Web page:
3 April 2007
Here some inspiration on how to present data to a non-expert audience: www.gapminder.org. The goal of that site is ``to make sense of the world by having fun with statistics’’, by making publicly available but highly complex data understandable to the general public. Their reasoning is that the best data won’t make any difference unless you can communicate it well to a large audience. And they do a fantastic job at just that.
There are two neat things on this site. First is the Trendalyzer, an interactive tool for visualizing data. The software takes boring statistical tables and juices them up in an interactive fashion. For example you can watch the world income distribution evolve over time, and single out particular regions and countries to get a better sense of what’s driving the trends. It also shows how aggregates can be deceiving within regions and countries. Many of the pre-designed presentations are on human development, but you can pick your own indicators. I saw this in a lecture on income inequalities, and it was a major hit. The software has been acquired by Google which apparently wants to add features and make it freely available.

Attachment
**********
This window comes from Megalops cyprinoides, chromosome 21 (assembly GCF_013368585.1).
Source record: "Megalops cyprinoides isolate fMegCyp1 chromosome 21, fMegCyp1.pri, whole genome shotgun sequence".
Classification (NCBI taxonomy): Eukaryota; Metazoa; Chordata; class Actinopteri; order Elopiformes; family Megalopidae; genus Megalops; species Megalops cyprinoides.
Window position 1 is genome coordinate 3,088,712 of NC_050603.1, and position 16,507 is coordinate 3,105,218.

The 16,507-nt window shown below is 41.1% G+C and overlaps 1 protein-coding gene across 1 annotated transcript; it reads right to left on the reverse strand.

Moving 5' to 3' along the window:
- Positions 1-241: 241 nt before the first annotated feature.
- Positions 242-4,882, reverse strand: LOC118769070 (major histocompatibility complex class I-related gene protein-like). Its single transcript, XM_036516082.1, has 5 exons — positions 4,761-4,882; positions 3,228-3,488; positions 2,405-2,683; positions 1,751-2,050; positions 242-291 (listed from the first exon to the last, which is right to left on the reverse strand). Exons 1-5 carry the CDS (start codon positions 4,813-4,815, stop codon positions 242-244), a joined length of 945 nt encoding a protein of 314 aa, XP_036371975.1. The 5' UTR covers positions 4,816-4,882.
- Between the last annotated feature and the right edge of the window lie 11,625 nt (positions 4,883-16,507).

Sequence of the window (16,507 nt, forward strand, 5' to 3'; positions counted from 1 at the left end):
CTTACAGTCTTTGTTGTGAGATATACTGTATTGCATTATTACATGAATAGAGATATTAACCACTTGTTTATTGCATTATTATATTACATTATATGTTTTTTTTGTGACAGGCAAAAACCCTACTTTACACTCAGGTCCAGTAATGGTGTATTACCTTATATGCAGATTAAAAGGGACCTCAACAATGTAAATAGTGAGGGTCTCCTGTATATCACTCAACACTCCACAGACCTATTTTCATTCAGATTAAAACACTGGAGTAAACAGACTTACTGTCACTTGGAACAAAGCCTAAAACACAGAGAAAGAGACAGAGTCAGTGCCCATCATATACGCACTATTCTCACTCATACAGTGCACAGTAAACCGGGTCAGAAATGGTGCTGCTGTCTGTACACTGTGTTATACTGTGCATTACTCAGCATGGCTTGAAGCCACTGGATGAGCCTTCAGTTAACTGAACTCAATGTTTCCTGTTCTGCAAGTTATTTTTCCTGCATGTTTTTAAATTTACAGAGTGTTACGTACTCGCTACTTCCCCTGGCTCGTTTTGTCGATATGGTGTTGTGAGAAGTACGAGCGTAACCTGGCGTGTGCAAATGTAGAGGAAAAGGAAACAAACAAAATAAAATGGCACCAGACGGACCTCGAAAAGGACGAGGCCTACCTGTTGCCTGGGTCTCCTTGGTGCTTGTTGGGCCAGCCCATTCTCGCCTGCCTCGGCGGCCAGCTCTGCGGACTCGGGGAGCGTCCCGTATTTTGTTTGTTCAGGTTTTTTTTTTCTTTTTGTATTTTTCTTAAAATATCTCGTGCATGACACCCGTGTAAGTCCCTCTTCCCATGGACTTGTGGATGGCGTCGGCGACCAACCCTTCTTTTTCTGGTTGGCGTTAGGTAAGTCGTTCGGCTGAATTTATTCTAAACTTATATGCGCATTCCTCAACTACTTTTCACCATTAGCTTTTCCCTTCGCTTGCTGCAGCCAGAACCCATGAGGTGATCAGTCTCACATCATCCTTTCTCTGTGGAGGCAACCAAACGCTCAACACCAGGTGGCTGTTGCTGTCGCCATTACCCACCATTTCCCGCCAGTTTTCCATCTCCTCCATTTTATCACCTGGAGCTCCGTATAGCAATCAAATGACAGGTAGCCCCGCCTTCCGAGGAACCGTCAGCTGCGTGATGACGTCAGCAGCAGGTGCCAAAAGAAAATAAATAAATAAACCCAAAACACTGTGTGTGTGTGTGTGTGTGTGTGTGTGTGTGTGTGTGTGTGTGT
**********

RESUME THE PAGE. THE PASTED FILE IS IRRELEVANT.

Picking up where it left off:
The second interesting item is a presentation by Hans Rosling, the founder of Gapminder at the TED 2007 conference (Technology Entertainment Design, which aims to gather inspiring minds). He debunks ``myths about the developing world’’ using the Trendalyzer and plenty of personal animation. He does such a great job at engaging this audience that many a workshop presenter could learn from watching him. He’s more like a sports presenter than academic, jumping up and down in front of the screen and still getting his message across.